Records show that Aleppo (or Haleb as it is called locally), was an important city already around 1800 BCE. Aleppo became an important and strategic place in the Middle East since the Roman Empire. It has been a linchpin in the Ottoman Empire, and still now continues to serve as a crossroads between Syria, Lebanon and countries more to the South, and Turkey and the countries to the North. It was an important trading city, and served for traders from the South to move North, and traders from the North to move South.
Nowadays, Aleppo has been rediscovered as a trading city, especially for tradesmen from the former Soviet republics. Many places have signs in Russian. While the main attraction of the city might be the citadel, Aleppo has other, hidden areas that deserve a visit. There is the Christian quarter, where you can find old coble-stoned streets, a small souq and various churches and cathedrals. Besides, it has a strong Armenian influence which for instance shows in Armenian signs.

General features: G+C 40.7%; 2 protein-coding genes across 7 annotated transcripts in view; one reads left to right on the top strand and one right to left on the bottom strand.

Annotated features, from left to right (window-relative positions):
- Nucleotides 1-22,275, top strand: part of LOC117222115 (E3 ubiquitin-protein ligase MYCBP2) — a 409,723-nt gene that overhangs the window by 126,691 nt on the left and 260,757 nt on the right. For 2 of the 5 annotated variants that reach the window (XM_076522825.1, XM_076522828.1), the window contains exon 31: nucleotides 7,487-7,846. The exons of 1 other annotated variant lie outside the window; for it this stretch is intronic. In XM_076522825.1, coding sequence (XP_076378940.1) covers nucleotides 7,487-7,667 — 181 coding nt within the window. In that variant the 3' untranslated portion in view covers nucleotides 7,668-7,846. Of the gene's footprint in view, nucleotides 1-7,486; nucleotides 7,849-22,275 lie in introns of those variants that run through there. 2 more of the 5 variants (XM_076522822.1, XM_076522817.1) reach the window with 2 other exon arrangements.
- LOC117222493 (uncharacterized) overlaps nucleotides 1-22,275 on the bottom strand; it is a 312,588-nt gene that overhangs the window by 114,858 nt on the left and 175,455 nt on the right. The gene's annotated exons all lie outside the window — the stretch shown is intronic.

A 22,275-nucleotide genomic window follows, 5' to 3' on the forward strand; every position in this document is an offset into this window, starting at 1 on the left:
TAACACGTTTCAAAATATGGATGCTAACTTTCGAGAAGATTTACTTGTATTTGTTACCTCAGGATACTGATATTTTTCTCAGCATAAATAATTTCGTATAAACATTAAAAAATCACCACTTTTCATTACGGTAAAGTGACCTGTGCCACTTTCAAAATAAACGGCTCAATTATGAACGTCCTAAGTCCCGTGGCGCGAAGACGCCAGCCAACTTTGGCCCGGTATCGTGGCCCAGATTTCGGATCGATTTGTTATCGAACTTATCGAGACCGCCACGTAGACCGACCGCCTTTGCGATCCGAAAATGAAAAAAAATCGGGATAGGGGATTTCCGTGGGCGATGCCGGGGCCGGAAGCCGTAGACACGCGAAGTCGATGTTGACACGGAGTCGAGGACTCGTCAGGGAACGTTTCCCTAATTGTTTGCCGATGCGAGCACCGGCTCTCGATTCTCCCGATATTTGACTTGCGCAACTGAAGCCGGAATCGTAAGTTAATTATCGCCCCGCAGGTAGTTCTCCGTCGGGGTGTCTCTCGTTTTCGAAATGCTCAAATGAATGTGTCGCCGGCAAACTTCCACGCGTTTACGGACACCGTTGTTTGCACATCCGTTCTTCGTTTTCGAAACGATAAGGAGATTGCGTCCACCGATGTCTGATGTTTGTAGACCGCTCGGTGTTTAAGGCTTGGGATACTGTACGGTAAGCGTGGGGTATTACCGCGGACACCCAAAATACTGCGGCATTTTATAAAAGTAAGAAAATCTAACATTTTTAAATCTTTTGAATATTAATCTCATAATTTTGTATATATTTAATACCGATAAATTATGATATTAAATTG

While Aleppo now is large city with more than one million inhabitants, its old city centre is still fairly small and can easily be explored on foot. Apart from the Christian quarter, the most interesting places in Aleppo are the enormous souq, which runs under a roof and where you can find anything from colourful spices and fresh meat, to oil lamps and jewellery. Then there are mosques - unfortunately, the Grand Mosque was under complete reconstruction when I visited. Close to the Citadel, there is a traditional hammam where you can have a bath and massage. Apart from these sights, another asset of Aleppo is the very friendly population which is always curious to talk to you, help you and make you feel at home.
Around the World in 80 Clicks
Personal travel impressions both in words and images from Aleppo (Syria). Clicking on the pictures enlarges them and enables you to send the picture as a free e-card or download it for personal use, for instance, on your weblog. Or click on the map above to visit more places close to Aleppo. Read more about this site.